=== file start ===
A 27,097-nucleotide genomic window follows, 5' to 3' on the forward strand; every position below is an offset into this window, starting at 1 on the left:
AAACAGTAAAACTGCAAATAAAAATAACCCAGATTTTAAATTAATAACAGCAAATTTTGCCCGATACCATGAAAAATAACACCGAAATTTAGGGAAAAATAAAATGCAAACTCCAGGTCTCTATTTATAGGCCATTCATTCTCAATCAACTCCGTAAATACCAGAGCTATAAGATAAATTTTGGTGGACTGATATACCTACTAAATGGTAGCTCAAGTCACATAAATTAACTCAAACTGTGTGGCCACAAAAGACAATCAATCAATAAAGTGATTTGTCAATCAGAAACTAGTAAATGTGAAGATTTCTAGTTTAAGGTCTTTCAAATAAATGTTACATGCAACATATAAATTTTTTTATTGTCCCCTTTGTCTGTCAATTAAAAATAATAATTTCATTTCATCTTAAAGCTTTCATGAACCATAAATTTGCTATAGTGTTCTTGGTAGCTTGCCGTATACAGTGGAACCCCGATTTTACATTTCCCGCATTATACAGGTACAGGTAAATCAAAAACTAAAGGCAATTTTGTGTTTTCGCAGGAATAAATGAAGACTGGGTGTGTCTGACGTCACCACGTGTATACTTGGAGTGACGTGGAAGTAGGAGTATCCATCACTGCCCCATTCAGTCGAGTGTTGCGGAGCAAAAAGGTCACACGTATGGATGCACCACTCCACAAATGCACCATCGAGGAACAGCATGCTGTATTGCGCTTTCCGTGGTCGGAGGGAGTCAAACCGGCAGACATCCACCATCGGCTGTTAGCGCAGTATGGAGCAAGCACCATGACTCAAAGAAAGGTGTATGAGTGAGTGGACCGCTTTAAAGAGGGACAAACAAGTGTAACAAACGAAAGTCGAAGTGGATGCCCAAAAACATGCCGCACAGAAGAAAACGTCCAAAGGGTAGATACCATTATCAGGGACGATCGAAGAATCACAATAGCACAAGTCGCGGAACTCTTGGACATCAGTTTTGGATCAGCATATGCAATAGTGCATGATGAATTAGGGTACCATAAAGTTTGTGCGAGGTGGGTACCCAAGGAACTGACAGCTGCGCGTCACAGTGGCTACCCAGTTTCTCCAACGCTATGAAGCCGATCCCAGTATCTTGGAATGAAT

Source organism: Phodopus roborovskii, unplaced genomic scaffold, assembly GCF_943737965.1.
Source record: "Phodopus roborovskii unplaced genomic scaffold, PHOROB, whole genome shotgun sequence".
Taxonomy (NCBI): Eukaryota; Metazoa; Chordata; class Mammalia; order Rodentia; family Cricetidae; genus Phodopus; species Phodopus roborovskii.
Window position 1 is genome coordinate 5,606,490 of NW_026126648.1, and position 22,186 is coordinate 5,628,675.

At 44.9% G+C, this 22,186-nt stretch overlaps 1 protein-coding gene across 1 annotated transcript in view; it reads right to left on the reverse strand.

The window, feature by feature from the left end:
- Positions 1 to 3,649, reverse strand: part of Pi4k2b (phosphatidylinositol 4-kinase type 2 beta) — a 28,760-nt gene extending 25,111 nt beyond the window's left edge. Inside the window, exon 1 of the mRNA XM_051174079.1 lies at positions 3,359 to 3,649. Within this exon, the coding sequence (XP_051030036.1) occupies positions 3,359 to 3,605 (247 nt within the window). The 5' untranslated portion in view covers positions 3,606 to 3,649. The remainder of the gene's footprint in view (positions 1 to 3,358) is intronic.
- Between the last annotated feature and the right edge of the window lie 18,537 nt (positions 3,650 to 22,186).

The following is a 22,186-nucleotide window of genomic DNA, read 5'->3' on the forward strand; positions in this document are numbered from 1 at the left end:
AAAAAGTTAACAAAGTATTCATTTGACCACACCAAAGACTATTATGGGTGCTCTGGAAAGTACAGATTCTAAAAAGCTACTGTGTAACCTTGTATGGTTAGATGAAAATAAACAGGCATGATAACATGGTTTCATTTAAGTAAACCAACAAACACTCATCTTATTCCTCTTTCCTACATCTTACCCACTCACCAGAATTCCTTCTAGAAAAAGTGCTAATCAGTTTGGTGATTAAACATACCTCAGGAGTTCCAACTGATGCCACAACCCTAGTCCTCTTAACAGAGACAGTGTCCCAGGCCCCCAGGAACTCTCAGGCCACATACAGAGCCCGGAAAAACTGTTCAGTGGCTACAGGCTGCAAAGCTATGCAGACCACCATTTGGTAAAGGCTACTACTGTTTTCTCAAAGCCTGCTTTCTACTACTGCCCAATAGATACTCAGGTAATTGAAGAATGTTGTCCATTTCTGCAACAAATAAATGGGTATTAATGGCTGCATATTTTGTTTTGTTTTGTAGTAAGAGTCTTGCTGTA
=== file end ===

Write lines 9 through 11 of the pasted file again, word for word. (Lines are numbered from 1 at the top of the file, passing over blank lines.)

- Positions 1 to 3,649, reverse strand: part of Pi4k2b (phosphatidylinositol 4-kinase type 2 beta) — a 28,760-nt gene extending 25,111 nt beyond the window's left edge. Inside the window, exon 1 of the mRNA XM_051174079.1 lies at positions 3,359 to 3,649. Within this exon, the coding sequence (XP_051030036.1) occupies positions 3,359 to 3,605 (247 nt within the window). The 5' untranslated portion in view covers positions 3,606 to 3,649. The remainder of the gene's footprint in view (positions 1 to 3,358) is intronic.
- Between the last annotated feature and the right edge of the window lie 18,537 nt (positions 3,650 to 22,186).

The following is a 22,186-nucleotide window of genomic DNA, read 5'->3' on the forward strand; positions in this document are numbered from 1 at the left end: